Jose Dariel Abreu defects, should the Red Sox be interested?

Koji Watanabe

Jose Dariel Abreu has defected from Cuba. Is he a fit for the Red Sox?

Jose Dariel Abreu defected from Cuba last night, and the baseball world went slightly crazy.

Maybe it's because of the likes of Yoenis Cespedes and Yasiel Puig doing what they've done since defecting, but Abreu is about to enter the free agent market with about as much hype as can be mustered for a player who has never played in the major leagues. To say nothing of his quality as a player, it feels more like the madness surrounding Daisuke Matsuzaka than anything else.

So what's the attraction of Abreu? Simple: he's a 26-year-old with elite power who should play in the major leagues right away. In a league where pitchers have had the advantage over hitters for the last few years, finding someone who can knock out 30-plus homers a year is kind of a big deal. And at 26? That's the age teams never get to sign a player at. It's an age where a six or seven year contract doesn't come with an asterisk saying that half the deal is going to come with the player in decline.

But, of course, such a deal also comes with no guarantees. Abreu hasn't played in the majors. According to Ben Badler, scouts are split on whether or not his ability at the plate will translate to the major leagues. He's got a chance to be an All-Star, one of the best bats in the game. He's also got the chance to be a complete bust, and one that could cost better than $80 million. That's the nature of the game here.

For the Red Sox, the attraction would be obvious. Abreu has the ability to immediately fill the team's long-term void at first. No need to worry about how Garin Cecchini's bat will play there. No need to think about Mike Napoli's strikeouts getting worse in 2014. At least not so long as Abreu can play the part.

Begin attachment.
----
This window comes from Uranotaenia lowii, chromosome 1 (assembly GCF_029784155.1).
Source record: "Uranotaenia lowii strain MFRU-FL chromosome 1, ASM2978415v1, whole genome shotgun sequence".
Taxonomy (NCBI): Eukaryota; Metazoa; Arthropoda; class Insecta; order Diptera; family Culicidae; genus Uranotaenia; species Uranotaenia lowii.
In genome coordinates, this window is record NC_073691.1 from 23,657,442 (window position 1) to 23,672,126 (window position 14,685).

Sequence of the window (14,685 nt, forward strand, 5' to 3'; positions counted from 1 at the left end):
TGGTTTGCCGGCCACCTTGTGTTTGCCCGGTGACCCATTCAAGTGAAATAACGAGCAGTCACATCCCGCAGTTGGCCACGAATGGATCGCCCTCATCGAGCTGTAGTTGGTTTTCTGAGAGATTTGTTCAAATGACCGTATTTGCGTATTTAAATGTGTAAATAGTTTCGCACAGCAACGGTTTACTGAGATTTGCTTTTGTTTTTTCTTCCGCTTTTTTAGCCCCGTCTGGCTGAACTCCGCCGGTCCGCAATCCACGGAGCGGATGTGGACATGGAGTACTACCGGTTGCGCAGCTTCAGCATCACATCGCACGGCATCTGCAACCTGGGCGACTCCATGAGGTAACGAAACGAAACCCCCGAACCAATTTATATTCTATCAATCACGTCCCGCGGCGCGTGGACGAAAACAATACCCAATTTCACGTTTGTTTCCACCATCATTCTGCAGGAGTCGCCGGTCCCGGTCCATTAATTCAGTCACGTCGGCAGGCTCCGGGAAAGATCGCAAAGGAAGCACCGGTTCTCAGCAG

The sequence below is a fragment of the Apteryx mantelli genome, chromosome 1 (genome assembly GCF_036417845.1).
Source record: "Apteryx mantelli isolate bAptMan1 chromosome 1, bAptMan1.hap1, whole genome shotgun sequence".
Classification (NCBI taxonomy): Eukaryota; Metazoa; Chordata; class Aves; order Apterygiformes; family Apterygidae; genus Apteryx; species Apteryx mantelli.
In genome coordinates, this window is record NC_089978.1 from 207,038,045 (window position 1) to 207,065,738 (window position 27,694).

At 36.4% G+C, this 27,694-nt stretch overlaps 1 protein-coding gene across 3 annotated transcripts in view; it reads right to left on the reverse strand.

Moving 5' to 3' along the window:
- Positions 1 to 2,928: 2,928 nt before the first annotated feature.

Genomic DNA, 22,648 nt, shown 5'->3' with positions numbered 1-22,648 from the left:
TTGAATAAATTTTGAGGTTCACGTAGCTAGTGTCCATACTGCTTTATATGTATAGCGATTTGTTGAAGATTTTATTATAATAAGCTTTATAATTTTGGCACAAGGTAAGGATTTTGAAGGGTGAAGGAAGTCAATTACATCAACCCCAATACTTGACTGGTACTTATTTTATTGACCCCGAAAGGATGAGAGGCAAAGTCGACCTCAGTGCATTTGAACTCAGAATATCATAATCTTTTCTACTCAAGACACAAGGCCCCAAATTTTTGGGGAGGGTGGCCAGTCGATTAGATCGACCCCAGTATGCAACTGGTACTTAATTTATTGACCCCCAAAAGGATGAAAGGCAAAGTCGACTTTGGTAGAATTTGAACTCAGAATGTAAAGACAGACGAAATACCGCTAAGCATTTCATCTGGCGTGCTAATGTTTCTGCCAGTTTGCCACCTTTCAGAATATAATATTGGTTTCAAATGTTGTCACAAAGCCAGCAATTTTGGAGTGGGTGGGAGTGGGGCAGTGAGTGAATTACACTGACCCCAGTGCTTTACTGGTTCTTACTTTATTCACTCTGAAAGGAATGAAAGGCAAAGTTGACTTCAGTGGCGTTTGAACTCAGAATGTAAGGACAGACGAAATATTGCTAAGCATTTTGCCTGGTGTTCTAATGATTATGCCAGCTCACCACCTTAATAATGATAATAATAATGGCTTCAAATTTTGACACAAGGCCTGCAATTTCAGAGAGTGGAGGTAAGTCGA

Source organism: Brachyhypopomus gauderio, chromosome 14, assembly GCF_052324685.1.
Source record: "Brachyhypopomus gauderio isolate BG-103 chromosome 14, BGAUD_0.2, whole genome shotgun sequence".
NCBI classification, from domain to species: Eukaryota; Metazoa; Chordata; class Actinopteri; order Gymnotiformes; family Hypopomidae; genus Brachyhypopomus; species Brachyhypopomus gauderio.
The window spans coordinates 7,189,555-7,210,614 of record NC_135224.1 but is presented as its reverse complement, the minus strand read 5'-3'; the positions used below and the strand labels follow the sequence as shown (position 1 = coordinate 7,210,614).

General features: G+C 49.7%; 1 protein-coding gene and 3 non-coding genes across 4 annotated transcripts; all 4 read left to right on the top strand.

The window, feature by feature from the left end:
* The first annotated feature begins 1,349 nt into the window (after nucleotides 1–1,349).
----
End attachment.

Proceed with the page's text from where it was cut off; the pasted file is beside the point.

The question, then, becomes whether the Red Sox are a team that should be looking to take all-or-nothing risks on players like Abreu. Are they in a position where the risky home run swing is better than a solid double? And is the solid double even available to them in this market?


For what it's worth, this definitely presents a rare opportunity. The Dodgers won't likely be in on him with Adrian Gonzalez signed long-term. It's not all that hard to imagine the Yankees signing him up and using him or Teixeira as a designated hitter, but they're trying to get under the CBT threshold next year before going on a spending spree, perhaps leaving one particularly vulnerable window. It's always possible that some surprise team enters the market, but right now it's looking like the Red Sox are, at the very least, on top of the food chain with a couple other organizations, not outclassed by any of the league's most obscene spenders.

Chances are we won't hear much more about this for another month or two. When we do, though, Abreu could be taking center stage in the free agent class of 2013-2014.

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